On Thursday, Stedman’s lawyers filed a petition in federal court in Brooklyn, N.Y., demanding testimony and records from former FBI agent Richard Frankel, who went to work in 2016 for Soriano’s firm USG Security Limited.
Frankel also worked for a time alongside Michael Flynn in the Office of the Director of National Intelligence and after leaving government had a contributor gig with ABC News.
The new court filing says information from Frankel could help Stedman defend himself and the media outlet he founded, Forensic News. “Frankel … likely has in-depth knowledge of USG’s activities and connections — including many of the activities about which Forensic News reported in 2019 and 2020 relating to Russian election interference and the Russian oligarchy,” Stedman’s petition says.
Frankel, who now works as an attorney and a security consultant on Long Island, declined to comment Friday on the court action.
Stedman’s petition calls Soriano’s suit “an attack on American free speech and journalistic values” and contends it is an example of “libel tourism” — a phenomenon in which wealthy litigants sue U.S. journalists abroad in order to dodge the high standards the U.S. imposes to prove libel claims involving public figures. Stedman’s attorneys say information from Frankel could help Stedman prove that claims in his news reports are true.
Stedman’s filing says Soriano first came to his outlet’s attention through a POLITICO story indicating that Senate Intelligence Committee investigators were seeking to interview him. “Forensic News picked up on the Politico report and ran with it, ultimately discovering and reporting on a web of shadowy connections and secretive dealings with Russian oligarchs and others,” Stedman’s petition says.
A Senate Intelligence Committee report released in 2019 mentioned Soriano’s business dealings but made no allegations of election interference or wrongdoing.
In an email to POLITICO, a London-based attorney for Soriano noted that British courts have rejected the notion that the case there amounts to libel tourism.
“The High Court and Court of Appeal have ruled that Mr Soriano’s suit is not libel tourism. He is the first person to be given permission to bring a claim for libel against a foreign news organisation since the Defamation Act 2013 was brought in, and which sets a very high bar,” Soriano attorney Shlomo Rechtschaffen wrote. “Mr. Soriano brings the action to vindicate his reputation and prove that the unfounded allegations made by Forensic News are wholly untrue.”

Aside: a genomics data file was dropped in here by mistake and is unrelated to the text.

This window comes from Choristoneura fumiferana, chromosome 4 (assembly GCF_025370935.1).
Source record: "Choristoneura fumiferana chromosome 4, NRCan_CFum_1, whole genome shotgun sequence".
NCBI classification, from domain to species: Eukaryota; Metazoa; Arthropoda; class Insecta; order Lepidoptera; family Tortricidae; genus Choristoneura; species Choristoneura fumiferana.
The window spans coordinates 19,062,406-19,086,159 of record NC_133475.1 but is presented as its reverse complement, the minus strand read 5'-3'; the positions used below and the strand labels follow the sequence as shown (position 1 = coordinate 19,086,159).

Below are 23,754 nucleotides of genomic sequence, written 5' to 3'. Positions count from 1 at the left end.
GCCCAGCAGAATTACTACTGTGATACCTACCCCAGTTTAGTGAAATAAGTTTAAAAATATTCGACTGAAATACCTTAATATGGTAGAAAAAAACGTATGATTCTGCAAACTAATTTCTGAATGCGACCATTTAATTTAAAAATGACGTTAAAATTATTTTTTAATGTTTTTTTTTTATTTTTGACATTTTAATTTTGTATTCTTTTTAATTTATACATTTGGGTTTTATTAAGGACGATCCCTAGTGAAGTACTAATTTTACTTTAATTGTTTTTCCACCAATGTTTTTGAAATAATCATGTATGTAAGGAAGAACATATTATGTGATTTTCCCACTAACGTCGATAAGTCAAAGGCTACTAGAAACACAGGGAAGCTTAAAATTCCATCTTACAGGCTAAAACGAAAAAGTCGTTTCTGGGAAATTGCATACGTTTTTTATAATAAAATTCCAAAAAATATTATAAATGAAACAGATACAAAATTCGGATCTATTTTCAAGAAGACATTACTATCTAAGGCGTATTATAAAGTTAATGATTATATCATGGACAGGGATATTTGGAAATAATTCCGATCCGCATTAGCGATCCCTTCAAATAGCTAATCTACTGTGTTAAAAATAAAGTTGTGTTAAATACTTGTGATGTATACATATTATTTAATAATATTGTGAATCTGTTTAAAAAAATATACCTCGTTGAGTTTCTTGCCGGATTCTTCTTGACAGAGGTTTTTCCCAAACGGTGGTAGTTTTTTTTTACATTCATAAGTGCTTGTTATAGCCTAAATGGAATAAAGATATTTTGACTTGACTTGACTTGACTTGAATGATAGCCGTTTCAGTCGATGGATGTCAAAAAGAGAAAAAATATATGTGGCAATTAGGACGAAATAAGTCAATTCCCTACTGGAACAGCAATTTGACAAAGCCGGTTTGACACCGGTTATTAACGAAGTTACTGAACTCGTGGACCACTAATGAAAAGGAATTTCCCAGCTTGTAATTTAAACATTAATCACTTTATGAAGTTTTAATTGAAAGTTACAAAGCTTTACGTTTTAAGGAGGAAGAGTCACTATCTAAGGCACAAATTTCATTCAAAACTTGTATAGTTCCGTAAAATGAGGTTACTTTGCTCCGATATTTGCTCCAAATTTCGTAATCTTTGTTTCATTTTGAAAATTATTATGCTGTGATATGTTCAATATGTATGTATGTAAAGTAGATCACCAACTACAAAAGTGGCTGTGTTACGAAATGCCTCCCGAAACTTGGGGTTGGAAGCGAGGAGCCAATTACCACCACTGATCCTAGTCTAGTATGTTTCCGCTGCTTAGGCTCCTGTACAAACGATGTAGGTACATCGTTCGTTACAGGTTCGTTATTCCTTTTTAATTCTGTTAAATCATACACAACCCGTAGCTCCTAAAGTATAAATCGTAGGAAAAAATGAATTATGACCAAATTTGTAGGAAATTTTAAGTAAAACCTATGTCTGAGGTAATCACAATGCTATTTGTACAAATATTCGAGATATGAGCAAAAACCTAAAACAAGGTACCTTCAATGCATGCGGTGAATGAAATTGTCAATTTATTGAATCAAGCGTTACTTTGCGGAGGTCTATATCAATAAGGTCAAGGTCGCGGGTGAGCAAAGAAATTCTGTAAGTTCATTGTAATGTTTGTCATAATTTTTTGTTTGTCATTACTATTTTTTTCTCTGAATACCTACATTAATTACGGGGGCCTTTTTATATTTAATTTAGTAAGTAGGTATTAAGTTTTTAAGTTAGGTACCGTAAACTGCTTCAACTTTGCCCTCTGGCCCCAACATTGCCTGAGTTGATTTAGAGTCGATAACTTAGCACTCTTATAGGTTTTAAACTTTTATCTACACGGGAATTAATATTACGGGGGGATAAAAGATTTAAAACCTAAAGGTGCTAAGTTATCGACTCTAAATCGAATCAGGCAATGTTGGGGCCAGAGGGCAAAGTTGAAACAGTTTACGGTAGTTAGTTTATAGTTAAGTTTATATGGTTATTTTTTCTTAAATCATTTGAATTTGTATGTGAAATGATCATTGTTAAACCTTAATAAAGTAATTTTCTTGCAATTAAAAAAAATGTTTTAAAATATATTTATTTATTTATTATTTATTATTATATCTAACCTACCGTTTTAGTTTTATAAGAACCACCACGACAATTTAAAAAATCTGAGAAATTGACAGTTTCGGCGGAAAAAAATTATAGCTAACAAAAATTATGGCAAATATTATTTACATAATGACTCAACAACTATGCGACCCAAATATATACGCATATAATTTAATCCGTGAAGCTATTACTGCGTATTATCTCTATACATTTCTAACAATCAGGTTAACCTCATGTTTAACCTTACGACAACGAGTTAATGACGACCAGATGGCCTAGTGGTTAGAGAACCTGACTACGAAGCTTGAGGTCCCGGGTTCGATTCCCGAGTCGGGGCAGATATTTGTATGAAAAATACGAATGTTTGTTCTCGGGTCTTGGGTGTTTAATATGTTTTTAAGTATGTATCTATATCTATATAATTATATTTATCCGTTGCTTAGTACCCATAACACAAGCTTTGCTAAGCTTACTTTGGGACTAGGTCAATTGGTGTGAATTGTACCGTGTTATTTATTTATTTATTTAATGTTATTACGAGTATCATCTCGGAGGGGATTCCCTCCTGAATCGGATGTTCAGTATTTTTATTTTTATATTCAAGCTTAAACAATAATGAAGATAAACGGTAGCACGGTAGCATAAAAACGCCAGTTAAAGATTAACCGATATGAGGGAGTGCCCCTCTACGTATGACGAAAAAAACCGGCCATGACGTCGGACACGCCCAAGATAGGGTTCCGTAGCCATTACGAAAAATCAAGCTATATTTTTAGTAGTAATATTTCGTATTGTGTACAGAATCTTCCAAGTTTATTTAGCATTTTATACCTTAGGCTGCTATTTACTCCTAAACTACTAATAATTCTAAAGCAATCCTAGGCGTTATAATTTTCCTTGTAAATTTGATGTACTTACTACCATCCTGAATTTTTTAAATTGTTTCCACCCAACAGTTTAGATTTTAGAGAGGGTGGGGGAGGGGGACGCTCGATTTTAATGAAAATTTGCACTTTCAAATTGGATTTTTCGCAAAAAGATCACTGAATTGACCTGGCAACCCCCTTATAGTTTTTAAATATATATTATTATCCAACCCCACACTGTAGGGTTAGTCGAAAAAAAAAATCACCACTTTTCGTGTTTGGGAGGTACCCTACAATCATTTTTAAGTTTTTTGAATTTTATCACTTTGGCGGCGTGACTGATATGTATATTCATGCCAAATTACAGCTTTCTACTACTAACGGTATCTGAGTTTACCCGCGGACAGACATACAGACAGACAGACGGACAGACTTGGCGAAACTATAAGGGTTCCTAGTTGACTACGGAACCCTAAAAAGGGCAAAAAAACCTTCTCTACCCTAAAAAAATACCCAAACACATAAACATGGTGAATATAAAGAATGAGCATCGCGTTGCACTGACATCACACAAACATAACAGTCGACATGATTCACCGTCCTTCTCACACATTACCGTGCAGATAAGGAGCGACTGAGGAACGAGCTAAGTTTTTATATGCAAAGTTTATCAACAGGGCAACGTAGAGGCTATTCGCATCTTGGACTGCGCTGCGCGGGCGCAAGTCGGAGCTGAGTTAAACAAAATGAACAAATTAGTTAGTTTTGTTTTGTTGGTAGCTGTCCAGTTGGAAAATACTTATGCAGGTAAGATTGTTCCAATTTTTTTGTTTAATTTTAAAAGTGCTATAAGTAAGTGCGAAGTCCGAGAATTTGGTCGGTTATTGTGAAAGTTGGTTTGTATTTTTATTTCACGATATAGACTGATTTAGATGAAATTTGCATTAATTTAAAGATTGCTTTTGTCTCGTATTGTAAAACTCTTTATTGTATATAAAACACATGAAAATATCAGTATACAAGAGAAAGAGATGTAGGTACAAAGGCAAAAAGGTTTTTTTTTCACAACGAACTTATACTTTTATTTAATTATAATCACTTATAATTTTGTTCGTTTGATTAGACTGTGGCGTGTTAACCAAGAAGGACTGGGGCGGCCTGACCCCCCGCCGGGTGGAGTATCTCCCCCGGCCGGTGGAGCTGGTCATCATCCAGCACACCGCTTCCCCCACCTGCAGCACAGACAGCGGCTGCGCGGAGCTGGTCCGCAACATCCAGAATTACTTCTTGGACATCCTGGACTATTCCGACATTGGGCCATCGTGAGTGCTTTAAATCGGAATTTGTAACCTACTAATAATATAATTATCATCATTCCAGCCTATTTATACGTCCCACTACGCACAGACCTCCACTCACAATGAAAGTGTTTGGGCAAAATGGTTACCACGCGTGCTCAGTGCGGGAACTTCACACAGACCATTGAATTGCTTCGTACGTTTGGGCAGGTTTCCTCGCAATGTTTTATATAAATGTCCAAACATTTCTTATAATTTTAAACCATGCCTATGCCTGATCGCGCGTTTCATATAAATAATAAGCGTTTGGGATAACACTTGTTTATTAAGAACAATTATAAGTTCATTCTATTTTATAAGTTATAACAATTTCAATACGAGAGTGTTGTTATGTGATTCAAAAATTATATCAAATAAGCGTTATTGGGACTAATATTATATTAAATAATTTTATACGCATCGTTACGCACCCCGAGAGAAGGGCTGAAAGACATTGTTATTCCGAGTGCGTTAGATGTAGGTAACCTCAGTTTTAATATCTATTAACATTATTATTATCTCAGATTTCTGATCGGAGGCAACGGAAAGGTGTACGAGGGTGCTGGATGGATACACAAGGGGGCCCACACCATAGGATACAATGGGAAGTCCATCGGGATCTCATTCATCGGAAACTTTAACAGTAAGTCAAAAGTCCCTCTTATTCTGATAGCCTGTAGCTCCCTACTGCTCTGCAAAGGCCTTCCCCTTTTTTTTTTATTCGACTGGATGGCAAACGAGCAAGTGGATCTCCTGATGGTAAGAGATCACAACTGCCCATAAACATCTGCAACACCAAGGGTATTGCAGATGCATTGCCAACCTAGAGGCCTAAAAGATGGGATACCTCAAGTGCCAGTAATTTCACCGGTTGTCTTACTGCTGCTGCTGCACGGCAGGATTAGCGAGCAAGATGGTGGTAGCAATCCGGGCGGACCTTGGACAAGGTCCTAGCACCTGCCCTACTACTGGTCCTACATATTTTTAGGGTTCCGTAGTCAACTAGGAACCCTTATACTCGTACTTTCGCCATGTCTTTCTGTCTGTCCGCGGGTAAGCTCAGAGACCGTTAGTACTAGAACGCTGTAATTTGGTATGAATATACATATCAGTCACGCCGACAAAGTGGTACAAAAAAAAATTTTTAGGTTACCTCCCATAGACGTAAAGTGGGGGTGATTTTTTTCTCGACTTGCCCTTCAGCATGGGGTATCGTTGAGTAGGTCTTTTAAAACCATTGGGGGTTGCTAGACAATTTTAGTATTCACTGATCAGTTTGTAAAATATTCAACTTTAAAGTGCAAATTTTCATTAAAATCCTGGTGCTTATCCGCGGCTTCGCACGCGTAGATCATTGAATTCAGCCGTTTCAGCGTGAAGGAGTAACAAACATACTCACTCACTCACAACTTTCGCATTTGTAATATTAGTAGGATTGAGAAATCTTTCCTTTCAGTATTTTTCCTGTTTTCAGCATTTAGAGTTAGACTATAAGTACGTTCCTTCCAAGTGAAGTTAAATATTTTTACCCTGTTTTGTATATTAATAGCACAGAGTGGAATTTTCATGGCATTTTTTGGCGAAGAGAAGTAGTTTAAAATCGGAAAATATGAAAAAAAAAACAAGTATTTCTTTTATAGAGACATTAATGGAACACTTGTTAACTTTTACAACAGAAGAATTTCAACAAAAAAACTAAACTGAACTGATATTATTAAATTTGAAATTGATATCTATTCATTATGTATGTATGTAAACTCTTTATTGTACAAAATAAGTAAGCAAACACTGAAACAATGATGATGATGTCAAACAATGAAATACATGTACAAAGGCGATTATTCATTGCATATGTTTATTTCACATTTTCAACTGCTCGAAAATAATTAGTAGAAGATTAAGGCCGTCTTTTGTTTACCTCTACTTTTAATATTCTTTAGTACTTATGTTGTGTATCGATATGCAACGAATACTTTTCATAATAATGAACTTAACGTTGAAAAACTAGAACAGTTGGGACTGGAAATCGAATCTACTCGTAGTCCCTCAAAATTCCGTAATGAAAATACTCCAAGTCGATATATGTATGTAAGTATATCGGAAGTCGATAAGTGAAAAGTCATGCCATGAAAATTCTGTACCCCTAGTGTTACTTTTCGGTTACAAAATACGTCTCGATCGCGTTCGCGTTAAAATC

In a ruling in December, a British appeals court upheld Soriano’s right to proceed with his libel claim. The appeals court also restored a claim a lower court had struck from the suit, that Stedman’s reporting violated the European Union rule known as the General Data Protection Regulation or GDPR.
The prospect of U.S.-based news organizations being forced to conform to European data-privacy rules has prompted concern among First Amendment advocates.
Stedman said Friday that the litigation has been an ordeal.
“This process has been like nothing I’ve ever dealt with,” he said. “I’ve been put into debt, my health has suffered, and relationships have been strained. But I have my convictions intact. The work that we did is too important to be silenced.”
Individuals with alleged ties to Russia are under extreme scrutiny in the West due to Moscow’s invasion of Ukraine, and Soriano’s litigation is drawing the attention of some U.S. officials. Stedman is set to appear Wednesday before the Commission on Security and Cooperation in Europe, also known as the Helsinki Commission, for a hearing entitled, “Countering Oligarchs, Enablers and Lawfare.”
Even if Stedman is ultimately found liable in the U.K. litigation, it’s unclear whether Soriano will ever be able to collect any judgment. A U.S. law passed in 2010 in an effort to combat libel tourism makes it difficult to enforce defamation judgments in the U.S. unless they come from countries that offer parallel free-speech protections.
The new petition was assigned Friday to U.S. District Court Judge Kiyo Matsumoto, an appointee of President George W. Bush, court records show.